The OR-gate 265 having the output terminal 268 includes two input terminals 266 and 267. In a like manner, the AND-gates 257, 261, 269 and 273 include input terminals 258 and 259, 262 and 263, 270 and 272, and 274 and 275, respectively, and include output terminals 260, 264, 272, and 276, respectively.

As indicated above, time-sharing control 240 produces electrical signals which determines the speed and direction of rotation of electric drive motors 120 and 124. Another circuit is provided to receive control signals from time-sharing control 240 for the purpose of properly matching the electrical connection, power, and characteristics of the drive motors. In this respect, it is to be understood that the particular electrical circuit and connections depends upon the design and type of electric motors selected. Therefore, the circuits of FIG. 2 are limited in detail to that which generally describes the function of any specific components or connections used as necessary to impart an understanding of the invention to one skilled in the art. The motor driving circuits are referred to generally as controlled power switches 280, and may include any semiconductor, vacuum tube, gas tube, relay, electrical, electro-mechanical, or hybrid switching components for controlling the operation of a selected pair of electric drive motors at desired speeds and directions of rotations within the ratings and operating range capabilities of the motors.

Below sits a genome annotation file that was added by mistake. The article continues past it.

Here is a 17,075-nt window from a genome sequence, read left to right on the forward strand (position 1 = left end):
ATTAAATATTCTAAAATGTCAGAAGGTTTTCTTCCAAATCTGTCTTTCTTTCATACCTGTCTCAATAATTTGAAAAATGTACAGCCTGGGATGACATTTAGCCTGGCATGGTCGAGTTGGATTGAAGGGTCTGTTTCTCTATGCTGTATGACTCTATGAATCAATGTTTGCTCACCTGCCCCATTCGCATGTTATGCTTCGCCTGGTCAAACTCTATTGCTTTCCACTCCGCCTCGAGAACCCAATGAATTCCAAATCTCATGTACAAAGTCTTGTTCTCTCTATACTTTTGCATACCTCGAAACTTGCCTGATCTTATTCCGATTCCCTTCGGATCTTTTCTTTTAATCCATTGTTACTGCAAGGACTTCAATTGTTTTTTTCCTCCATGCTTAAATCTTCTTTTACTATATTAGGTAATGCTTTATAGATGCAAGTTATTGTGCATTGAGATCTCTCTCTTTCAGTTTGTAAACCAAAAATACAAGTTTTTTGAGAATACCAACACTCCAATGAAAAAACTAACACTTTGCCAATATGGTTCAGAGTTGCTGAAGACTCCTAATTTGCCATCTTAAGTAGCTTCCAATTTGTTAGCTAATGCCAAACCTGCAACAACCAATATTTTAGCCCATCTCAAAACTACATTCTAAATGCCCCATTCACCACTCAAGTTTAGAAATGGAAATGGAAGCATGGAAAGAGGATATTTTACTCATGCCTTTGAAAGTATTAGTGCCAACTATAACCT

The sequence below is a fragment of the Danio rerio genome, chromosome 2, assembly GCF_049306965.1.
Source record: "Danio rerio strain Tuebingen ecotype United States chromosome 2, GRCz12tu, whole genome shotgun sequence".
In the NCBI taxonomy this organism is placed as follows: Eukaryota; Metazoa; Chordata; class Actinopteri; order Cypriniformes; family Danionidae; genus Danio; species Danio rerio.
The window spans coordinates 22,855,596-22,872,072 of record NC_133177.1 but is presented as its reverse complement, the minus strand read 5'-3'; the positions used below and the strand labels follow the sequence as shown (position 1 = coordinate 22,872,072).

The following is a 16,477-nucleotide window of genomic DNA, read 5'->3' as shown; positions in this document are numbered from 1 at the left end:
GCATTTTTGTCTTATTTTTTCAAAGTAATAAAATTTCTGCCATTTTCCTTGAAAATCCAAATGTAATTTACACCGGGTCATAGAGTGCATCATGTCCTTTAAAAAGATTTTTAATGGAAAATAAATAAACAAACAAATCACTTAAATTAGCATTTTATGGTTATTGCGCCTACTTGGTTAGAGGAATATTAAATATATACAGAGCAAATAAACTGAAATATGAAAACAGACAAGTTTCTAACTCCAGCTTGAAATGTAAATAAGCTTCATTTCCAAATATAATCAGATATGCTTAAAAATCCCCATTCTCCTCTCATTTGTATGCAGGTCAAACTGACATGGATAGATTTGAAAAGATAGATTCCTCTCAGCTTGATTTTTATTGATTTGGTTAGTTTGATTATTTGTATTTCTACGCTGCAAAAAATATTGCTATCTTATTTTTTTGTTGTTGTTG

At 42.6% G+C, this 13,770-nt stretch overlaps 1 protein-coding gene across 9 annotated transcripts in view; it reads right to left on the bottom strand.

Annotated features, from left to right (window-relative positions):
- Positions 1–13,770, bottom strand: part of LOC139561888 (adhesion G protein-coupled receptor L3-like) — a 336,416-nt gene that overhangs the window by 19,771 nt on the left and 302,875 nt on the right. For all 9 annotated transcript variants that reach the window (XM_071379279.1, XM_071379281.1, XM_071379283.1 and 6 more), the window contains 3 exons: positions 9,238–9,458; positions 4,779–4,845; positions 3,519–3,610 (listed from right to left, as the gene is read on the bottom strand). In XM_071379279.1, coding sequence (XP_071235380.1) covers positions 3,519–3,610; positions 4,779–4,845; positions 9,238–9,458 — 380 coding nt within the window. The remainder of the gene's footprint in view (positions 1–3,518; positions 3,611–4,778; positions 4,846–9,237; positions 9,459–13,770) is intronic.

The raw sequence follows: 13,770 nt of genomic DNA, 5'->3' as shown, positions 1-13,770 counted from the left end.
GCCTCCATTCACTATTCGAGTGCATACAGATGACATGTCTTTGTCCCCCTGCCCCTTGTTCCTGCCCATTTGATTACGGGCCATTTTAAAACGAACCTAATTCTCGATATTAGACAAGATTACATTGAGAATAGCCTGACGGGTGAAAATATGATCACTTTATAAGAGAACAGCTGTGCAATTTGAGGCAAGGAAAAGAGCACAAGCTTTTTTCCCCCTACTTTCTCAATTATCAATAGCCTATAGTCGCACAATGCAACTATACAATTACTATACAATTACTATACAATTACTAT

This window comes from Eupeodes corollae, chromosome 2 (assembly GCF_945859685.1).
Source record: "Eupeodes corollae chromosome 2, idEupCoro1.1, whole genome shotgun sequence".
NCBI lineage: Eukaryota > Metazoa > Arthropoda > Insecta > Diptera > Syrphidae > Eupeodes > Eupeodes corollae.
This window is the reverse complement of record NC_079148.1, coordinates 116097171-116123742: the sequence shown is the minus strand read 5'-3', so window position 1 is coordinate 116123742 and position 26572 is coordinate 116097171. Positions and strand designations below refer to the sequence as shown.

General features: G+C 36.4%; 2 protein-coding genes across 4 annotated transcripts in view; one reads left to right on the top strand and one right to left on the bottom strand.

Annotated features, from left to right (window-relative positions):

The circuit for the control power switches, 280, comprises four power switches 281, 285, 289 and 293. Each such power switch has a motor connected terminal 283, 287, 291 and 295, respectively, battery connected terminals 282, 286, 290 and 294 respectively, and control terminals 284, 288, 292, and 296, respectively, carrying signals from the corresponding AND-gates.

A further circuit consideration of electric control system 132 concerns the electric power source or battery 277. The characteristics of this component depend largely upon the specific type of electric drive motors 120 and 124 used in the invention; that is, the voltage characteristic is primarily determined by the voltage requirements of the motors.